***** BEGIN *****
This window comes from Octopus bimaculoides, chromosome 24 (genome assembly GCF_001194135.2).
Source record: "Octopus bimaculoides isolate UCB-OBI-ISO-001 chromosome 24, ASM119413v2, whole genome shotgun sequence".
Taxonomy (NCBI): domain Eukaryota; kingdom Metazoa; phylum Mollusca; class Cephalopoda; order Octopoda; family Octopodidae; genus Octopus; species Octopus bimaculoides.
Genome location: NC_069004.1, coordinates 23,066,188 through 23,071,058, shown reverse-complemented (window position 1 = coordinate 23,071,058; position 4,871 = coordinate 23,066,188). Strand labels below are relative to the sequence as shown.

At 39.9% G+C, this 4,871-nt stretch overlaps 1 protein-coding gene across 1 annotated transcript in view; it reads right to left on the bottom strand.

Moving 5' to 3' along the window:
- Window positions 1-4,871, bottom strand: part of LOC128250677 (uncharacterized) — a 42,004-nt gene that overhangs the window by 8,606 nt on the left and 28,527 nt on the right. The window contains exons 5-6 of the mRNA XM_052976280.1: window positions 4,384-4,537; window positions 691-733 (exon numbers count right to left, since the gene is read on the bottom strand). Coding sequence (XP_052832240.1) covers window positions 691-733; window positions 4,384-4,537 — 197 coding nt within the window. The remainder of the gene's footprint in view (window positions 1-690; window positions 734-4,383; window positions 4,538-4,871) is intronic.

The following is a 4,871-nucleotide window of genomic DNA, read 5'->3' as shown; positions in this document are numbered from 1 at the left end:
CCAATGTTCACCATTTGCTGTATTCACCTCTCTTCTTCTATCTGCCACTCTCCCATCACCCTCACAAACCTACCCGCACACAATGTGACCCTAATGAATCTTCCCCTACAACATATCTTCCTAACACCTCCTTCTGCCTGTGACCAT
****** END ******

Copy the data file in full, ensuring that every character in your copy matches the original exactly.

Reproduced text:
This window comes from Octopus bimaculoides, chromosome 24 (genome assembly GCF_001194135.2).
Source record: "Octopus bimaculoides isolate UCB-OBI-ISO-001 chromosome 24, ASM119413v2, whole genome shotgun sequence".
Taxonomy (NCBI): domain Eukaryota; kingdom Metazoa; phylum Mollusca; class Cephalopoda; order Octopoda; family Octopodidae; genus Octopus; species Octopus bimaculoides.
Genome location: NC_069004.1, coordinates 23,066,188 through 23,071,058, shown reverse-complemented (window position 1 = coordinate 23,071,058; position 4,871 = coordinate 23,066,188). Strand labels below are relative to the sequence as shown.

At 39.9% G+C, this 4,871-nt stretch overlaps 1 protein-coding gene across 1 annotated transcript in view; it reads right to left on the bottom strand.

Moving 5' to 3' along the window:
- Window positions 1-4,871, bottom strand: part of LOC128250677 (uncharacterized) — a 42,004-nt gene that overhangs the window by 8,606 nt on the left and 28,527 nt on the right. The window contains exons 5-6 of the mRNA XM_052976280.1: window positions 4,384-4,537; window positions 691-733 (exon numbers count right to left, since the gene is read on the bottom strand). Coding sequence (XP_052832240.1) covers window positions 691-733; window positions 4,384-4,537 — 197 coding nt within the window. The remainder of the gene's footprint in view (window positions 1-690; window positions 734-4,383; window positions 4,538-4,871) is intronic.

The following is a 4,871-nucleotide window of genomic DNA, read 5'->3' as shown; positions in this document are numbered from 1 at the left end:
CCAATGTTCACCATTTGCTGTATTCACCTCTCTTCTTCTATCTGCCACTCTCCCATCACCCTCACAAACCTACCCGCACACAATGTGACCCTAATGAATCTTCCCCTACAACATATCTTCCTAACACCTCCTTCTGCCTGTGACCAT